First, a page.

It’s Celebrate The Body You’re In Day!
let’s consider the body, yours and mine, the same way we once considered food.
Before there was inorganic food everything grown was organic.
Similarly, before we started “working” on our bodies, there was a natural body that we simply lived in.
Just as it occurred to someone to infuse crops with chemicals to make them bigger and pest resistant, it occurred to someone to alter their natural body in order to make some parts of it bigger and other parts smaller.
These “bigger” and “smaller” parts were then infused with meaning to create value.
You may have to go pretty far back in your memory to remember the natural body you inhabited before you started believing in having a “good” or a “bad” body, but that inner knowing remains, buried under an avalanche of habits, beliefs and repetitive affirmations, some positive, most negative.
There exists a body that’s always just being itself, okay with reality.
It was there during your first diet.
It was there when you felt a flush of pride in it being noticed, or shame when other bodies were noticed instead of yours.
It was there when you took measures to stay being noticed, or chose to hide out of self-loathing.
Though the natural body is there every time we look in the mirror what we usually see is a body of ideas and values, none of which have ever been true.
The true body is always there, just like fruits growing naturally off of trees have always been there. It’s the body that’s unlabeled and unfettered and unadorned. It’s priceless because it exists beyond artificial value.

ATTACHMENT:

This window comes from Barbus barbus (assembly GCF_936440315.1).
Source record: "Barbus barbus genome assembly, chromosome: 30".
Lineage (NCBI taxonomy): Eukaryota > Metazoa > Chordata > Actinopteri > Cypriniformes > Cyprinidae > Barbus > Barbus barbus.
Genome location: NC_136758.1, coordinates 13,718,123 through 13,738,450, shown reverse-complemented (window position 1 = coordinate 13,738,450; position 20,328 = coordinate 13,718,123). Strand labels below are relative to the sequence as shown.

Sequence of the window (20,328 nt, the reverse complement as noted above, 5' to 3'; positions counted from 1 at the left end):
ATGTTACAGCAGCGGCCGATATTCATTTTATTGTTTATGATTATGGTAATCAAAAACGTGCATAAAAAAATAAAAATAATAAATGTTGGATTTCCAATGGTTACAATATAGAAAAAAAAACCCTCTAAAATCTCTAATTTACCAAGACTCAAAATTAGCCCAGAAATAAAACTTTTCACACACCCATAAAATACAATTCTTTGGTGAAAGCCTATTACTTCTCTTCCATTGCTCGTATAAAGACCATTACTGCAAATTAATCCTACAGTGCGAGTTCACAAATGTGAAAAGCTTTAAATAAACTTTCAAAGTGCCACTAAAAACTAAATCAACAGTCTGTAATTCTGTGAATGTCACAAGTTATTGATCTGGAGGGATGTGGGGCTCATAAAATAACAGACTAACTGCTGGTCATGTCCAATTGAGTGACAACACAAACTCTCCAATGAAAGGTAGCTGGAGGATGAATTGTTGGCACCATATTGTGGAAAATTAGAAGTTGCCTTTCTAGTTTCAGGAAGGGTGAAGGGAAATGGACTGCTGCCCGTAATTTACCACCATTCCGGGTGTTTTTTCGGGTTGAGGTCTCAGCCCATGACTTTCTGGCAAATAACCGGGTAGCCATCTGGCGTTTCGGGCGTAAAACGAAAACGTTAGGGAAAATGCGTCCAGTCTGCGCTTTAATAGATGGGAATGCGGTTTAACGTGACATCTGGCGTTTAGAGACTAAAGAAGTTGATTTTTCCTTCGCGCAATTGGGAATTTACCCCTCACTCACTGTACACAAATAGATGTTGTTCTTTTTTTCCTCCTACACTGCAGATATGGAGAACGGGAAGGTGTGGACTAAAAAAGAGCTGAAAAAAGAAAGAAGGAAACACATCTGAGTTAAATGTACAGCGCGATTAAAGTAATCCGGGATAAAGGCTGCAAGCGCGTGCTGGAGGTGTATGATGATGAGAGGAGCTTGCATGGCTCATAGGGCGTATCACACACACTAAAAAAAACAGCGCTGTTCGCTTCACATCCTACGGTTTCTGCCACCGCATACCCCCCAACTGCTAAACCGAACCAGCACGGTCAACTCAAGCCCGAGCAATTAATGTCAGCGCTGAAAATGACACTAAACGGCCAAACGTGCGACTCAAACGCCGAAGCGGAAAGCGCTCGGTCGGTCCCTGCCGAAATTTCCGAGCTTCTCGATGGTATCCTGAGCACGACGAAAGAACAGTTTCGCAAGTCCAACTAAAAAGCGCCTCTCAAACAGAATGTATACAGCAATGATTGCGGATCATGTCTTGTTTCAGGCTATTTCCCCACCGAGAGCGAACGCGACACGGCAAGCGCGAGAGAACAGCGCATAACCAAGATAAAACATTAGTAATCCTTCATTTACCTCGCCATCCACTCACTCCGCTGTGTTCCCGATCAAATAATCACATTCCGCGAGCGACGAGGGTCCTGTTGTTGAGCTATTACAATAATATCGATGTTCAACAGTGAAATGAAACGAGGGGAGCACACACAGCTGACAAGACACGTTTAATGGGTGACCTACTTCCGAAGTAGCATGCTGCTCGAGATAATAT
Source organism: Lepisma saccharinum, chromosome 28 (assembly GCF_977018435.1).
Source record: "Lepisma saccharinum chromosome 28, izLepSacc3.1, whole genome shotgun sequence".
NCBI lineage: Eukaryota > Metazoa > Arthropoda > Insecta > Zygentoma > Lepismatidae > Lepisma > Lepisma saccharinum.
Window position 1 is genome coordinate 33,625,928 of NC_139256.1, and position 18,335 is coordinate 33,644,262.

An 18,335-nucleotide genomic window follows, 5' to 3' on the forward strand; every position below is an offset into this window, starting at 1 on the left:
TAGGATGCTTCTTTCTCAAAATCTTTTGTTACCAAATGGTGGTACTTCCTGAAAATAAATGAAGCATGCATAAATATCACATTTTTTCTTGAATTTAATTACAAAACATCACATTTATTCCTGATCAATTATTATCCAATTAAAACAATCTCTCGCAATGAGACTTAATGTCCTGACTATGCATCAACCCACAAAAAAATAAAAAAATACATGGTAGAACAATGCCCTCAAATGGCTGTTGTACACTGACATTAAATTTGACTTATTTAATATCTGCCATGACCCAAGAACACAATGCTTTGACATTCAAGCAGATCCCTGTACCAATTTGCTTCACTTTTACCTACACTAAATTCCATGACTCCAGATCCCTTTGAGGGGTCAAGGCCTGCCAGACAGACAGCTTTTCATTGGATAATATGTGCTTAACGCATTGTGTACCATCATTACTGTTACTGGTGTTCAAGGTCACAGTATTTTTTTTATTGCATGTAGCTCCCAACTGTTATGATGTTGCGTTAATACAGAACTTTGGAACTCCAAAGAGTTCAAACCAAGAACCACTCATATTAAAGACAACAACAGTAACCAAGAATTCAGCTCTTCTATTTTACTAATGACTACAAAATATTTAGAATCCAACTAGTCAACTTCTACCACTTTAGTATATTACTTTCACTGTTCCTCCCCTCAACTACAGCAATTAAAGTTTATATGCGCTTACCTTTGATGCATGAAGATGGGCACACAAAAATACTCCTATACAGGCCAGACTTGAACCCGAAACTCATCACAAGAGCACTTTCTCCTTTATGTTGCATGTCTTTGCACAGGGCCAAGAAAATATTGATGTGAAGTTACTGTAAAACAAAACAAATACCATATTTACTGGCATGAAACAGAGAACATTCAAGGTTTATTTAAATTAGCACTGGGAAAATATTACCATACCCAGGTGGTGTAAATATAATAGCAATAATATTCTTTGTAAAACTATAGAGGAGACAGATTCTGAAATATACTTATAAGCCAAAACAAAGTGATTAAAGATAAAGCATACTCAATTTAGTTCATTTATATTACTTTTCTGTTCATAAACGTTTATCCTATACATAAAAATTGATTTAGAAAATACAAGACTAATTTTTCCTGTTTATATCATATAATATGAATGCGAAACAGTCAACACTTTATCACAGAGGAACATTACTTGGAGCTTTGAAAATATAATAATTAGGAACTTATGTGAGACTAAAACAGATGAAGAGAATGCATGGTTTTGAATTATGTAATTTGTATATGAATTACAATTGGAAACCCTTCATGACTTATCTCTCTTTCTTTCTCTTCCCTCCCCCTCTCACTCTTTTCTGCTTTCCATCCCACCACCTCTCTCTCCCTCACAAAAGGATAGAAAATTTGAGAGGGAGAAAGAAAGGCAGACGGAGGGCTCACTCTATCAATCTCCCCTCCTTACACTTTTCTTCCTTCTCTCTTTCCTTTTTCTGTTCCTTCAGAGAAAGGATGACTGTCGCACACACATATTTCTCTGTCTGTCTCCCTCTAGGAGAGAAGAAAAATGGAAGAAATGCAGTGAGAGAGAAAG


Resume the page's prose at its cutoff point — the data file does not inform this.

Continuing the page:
It’s the body that’s free and independent. A body in which the thought of its improvement or belief in its lack never arises.
Today, by coincidence, is Celebrate the Body You’re In Day!
In fact, every day is Celebrate the Body You’re In Day.
Those other bodies the mind creates — lets call them anti-bodies — are the imaginary bodies overlaid on top of the one true body that has no shape yet contains all shapes.
In the back of the comic books I devoured as a kid there was always an ad for the Charles Atlas body-building system.
It showed a skinny young man being mocked by a “he-man” who punches him and takes away his girl.
The skinny man slinks away, discovers the Charles Atlas man & muscle-building system, works at it, then returns triumphantly to avenge his humiliation and win back the female prize that historically goes to the strongest male beast in the jungle.
I’m very young. I don’t know I have a body. I don’t know I’m skinny. I don’t know I have curly hair. While I see differences among bodies, I don’t know what they mean.
I save my newspaper route money and order an isometric contraption called a bullworker. I put the chart of exercises on my wall and do them every day.
When I look in the mirror I see, or believe I see, incremental changes to my physique. I believe these changes create a better version of me.
I begin not to feel “right” when I”m not adding to my body. Also, though some days the changes make me feel good, the feeling is short-lived because invariably I meet other people who inhabit bodies far “better” then my own.
I spend the first 30 years of my precious human life constructing a body I hope others find attractive while at the same time, unbeknownst to me, protects me against a world I believe is out to hurt and ridicule me.
I spend the next 30 years deconstructing the body I spent the first 30 constructing.
The $2.75 question: how do I want to spend the next 30 years?